Coronavirus pandemic and supply chain issues are causing grocery store commodity prices to skyrocket
If you feel like you paid more for your groceries during the coronavirus pandemic, then you are right.
The US Bureau of Labor Statistics reports that April saw the biggest increase in grocery store prices in nearly 50 years. The pandemic has affected the supply chain in the United States, pushing up the prices of basic commodities such as eggs, rice, flour and meat.
The movement of goods from point A to point B has slowed down for several reasons, including workers who fall ill with the virus and truckers who find it difficult to get products to stores quickly enough.
“The process of getting it from farm to processing to your store shelves is the problem,” says Kirk Maltais, a commodities reporter for the Wall Street Journal.
As consumers feel the real effects of the coronavirus crisis on their wallets, companies are predicting that supply chain issues could have a lingering impact. For example, Maltais says agricultural lender CoBank recently announced that it expects retail pork and beef prices to rise 20% in July from 2019 prices.
Companies now have “weeks of shipments they haven’t made, trips they haven’t made, storage stocks they haven’t made and which they must compensate”, he said. “It’s something where we can try to solve the problems, but we’re still going to feel it.”
If you can manage to get your hands on them, many places see the cost of a dozen eggs soar to over $ 3. There have been price abuse lawsuits filed in California and Texas over the price of eggs.
Maltese: “The problem with eggs and really everything in the supply chain isn’t the availability of the raw material – eggs, meats, grains, whatever – it’s all available in abundance in the United States. … Before that, egg prices were at all-time highs, but since they can’t make it to the grocery store, they had to get rid of the eggs on the supply side. It’s just the transport from point A to point B is the problem.
Prices for grains and baked goods rose nearly 3% last month. The Washington Post reports that this is the largest month-on-month increase on record for these products.
Maltese: “This is something that on a global scale, especially when COVID-19 first hit, there was a rush on grocery stores for flour, wheat flour in particular, and which drove wheat prices up for a while. This is something where even now this specialty flour is difficult to find because grocery store supply chains have not adapted to have enough inventory to cover increased consumer demand.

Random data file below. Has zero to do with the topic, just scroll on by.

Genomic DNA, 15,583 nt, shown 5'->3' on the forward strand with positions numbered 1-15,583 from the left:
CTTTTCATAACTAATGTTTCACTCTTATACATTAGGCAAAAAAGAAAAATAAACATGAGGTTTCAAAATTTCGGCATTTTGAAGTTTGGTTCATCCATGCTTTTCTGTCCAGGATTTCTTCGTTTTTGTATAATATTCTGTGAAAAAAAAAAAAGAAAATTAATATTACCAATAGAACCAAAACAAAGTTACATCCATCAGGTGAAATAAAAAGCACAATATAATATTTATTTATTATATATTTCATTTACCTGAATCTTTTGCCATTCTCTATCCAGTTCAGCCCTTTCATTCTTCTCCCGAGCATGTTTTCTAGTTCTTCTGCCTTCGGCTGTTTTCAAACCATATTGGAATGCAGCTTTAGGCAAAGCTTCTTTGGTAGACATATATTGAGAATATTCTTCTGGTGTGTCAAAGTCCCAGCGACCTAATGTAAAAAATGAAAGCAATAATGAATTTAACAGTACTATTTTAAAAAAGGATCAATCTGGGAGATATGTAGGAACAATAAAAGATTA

Cattle ranchers say the supply chain is so remote that they are now euthanizing pigs.
Maltese: “At the start of the year, there was a record level of hogs and cattle produced in the United States. So when COVID-19 hit the food service, you know, your restaurants, your food service, what the hell, they were forced to shut down. You just have this problem where you then have this backlog of pigs that are on the farms. They are fed. It’s hard to stop them from growing. I mean, the average hog that is fed and prepared for slaughter is growing at a rate of 2 pounds per day. And there’s a certain level of weight that these factories, whatever factories are open at this point, can actually take a pig. The normal pig that is slaughtered weighs about 250 pounds, much more than that. And you know, these facilities can’t accept them. They can’t handle a pig over 330 pounds or so. So what is going on? I mean, these farmers are just forced into a situation where they can’t sell their product. These pigs are getting fat. And what are they doing? They made the unfortunate choice of having to, in some cases, euthanize them.
A world record for rice production has caused “supply chain concern” to have rice on the shelves due to higher consumer demand, he said.
Maltese: “The [U.S. Department of Agriculture said on Tuesday] that global rice consumption is expected to reach an all-time high. That’s right, about 500 million metric tonnes. But that said, I mean, US rice production is actually up 17% for this marketing year. Thus, many countries were adjusting to this increased demand for rice by producing more rice. So what you have is the exact same thing that has happened in other types of food products where it’s just an ability of the product to get to the store shelves. “
Lynn Menegon produced this interview and edited it for airing with Peter O’Dowd. Serena McMahon adapted it for the web.